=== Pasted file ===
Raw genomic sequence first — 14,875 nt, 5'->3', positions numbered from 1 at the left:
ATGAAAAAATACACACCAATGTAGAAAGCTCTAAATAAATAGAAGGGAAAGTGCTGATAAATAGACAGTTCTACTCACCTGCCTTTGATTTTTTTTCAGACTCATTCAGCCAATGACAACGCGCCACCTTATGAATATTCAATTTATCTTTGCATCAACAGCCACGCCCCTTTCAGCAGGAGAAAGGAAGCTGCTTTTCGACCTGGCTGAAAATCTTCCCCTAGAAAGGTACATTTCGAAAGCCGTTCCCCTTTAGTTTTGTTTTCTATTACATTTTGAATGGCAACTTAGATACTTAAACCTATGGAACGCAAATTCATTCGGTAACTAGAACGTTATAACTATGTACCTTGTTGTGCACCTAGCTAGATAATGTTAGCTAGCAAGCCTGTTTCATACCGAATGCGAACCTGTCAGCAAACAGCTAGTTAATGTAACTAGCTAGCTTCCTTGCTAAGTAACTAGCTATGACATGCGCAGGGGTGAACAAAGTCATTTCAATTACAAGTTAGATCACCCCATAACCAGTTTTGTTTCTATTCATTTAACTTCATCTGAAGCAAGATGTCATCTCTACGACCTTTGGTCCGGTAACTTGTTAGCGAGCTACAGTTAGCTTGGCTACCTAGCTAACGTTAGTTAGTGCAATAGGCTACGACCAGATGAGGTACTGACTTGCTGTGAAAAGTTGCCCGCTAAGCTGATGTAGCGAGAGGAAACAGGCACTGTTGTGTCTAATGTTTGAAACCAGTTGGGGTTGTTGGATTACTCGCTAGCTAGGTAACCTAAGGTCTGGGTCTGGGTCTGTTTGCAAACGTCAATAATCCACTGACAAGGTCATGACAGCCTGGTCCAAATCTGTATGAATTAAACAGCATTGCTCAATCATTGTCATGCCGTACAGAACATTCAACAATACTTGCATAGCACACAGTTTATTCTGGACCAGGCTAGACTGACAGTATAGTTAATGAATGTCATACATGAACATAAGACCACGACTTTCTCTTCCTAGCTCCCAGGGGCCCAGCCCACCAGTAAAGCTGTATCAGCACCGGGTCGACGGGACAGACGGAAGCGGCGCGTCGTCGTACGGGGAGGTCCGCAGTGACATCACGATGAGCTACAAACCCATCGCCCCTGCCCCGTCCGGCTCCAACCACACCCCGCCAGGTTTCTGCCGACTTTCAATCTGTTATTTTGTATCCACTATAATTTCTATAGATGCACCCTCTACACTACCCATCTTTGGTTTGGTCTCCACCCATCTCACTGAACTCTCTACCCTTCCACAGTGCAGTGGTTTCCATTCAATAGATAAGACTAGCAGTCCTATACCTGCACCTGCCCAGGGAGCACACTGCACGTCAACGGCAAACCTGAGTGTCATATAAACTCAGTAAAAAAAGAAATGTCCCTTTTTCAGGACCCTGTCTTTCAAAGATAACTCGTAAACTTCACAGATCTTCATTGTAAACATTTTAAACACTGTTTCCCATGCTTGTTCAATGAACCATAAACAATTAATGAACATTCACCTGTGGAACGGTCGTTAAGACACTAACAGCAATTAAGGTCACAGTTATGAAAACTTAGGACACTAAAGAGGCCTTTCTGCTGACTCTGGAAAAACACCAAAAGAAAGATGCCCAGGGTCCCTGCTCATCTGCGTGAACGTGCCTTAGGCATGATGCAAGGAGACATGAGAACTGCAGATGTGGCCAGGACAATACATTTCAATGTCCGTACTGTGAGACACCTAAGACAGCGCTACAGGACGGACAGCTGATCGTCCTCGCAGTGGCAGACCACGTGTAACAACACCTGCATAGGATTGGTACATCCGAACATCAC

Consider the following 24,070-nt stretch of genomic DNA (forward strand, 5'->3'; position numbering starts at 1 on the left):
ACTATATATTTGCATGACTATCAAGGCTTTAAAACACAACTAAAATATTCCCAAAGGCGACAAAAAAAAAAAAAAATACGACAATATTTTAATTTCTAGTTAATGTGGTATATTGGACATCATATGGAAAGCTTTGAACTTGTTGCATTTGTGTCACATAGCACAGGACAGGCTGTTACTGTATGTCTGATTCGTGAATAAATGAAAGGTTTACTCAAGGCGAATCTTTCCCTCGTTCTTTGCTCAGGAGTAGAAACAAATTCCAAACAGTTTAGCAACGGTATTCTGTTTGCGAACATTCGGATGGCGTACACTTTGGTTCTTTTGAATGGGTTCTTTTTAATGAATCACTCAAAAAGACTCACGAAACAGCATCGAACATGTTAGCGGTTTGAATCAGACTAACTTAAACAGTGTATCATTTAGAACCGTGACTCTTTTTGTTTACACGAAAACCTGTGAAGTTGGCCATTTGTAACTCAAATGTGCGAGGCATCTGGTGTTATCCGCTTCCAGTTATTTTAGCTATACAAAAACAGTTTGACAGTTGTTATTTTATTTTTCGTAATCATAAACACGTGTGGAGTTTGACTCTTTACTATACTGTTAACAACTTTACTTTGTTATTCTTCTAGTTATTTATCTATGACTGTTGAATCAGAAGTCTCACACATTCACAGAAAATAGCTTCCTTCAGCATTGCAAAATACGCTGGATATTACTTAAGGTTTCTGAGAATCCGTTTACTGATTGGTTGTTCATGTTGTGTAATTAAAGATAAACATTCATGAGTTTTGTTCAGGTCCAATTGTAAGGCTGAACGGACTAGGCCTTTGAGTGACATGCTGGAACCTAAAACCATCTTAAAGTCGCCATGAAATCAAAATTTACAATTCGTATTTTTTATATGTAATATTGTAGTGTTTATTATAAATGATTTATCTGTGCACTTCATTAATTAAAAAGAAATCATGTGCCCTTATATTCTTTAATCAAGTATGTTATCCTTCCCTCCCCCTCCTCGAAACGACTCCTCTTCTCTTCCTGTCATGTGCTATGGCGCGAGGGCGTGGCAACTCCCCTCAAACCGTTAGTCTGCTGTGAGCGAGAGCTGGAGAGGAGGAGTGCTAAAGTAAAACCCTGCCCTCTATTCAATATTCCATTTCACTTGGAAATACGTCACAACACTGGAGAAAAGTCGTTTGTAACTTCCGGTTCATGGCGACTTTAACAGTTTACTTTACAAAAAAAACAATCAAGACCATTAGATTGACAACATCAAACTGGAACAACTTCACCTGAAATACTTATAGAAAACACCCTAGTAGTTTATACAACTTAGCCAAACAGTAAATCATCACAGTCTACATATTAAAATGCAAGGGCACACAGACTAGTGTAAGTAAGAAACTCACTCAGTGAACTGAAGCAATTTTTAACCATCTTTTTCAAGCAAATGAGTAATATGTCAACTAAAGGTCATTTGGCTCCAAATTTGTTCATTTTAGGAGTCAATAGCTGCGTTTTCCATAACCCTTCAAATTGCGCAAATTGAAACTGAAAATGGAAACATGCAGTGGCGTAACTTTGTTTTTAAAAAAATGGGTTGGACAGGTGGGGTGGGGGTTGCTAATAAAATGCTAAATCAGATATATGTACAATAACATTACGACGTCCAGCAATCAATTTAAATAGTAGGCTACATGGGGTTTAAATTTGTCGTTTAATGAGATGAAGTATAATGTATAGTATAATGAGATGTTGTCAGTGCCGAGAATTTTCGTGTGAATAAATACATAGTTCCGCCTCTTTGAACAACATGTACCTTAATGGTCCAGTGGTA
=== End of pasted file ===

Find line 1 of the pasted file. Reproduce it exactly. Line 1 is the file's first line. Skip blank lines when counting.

Raw genomic sequence first — 14,875 nt, 5'->3', positions numbered from 1 at the left: